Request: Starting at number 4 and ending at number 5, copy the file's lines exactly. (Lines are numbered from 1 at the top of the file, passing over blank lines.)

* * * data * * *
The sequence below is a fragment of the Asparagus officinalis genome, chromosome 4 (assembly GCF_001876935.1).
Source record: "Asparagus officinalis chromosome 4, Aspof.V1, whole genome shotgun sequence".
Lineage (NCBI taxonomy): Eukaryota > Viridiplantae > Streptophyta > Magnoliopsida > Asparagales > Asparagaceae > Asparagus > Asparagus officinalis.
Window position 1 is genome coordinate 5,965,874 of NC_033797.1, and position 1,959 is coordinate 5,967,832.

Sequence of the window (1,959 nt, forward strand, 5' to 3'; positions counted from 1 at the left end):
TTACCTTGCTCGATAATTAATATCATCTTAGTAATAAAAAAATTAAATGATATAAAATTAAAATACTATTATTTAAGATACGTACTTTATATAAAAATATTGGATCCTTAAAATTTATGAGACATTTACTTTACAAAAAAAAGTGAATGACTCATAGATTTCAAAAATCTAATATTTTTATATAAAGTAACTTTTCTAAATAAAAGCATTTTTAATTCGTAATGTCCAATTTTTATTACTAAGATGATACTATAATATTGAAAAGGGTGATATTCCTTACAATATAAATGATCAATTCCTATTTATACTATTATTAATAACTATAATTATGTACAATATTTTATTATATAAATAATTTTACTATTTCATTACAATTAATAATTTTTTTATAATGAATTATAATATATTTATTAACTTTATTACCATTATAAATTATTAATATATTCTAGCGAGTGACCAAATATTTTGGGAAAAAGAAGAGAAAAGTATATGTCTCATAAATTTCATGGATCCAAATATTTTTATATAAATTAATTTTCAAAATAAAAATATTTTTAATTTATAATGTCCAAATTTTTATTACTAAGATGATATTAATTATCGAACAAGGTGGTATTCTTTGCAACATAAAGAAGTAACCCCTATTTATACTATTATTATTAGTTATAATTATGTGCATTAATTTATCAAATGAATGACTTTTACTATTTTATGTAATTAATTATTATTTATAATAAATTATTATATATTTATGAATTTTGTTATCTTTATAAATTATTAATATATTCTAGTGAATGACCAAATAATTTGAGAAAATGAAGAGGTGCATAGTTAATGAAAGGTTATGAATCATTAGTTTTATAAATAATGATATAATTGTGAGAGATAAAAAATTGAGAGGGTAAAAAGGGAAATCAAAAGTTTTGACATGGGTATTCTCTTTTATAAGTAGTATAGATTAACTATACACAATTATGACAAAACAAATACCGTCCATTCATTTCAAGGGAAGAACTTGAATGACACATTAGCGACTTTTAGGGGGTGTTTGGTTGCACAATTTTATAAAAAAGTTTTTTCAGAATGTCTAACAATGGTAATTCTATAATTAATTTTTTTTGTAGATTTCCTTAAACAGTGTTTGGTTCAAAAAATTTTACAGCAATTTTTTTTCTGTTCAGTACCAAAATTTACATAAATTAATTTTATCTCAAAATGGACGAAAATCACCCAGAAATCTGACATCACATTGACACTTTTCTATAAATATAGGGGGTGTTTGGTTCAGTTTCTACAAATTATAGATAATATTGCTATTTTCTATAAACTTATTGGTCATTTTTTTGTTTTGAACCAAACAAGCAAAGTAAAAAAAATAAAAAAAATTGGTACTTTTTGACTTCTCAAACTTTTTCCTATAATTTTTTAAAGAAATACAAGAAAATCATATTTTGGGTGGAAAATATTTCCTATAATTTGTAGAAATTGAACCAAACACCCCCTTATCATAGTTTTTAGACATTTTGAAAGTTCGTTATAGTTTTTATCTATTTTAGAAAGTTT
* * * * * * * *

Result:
Window position 1 is genome coordinate 5,965,874 of NC_033797.1, and position 1,959 is coordinate 5,967,832.

Sequence of the window (1,959 nt, forward strand, 5' to 3'; positions counted from 1 at the left end):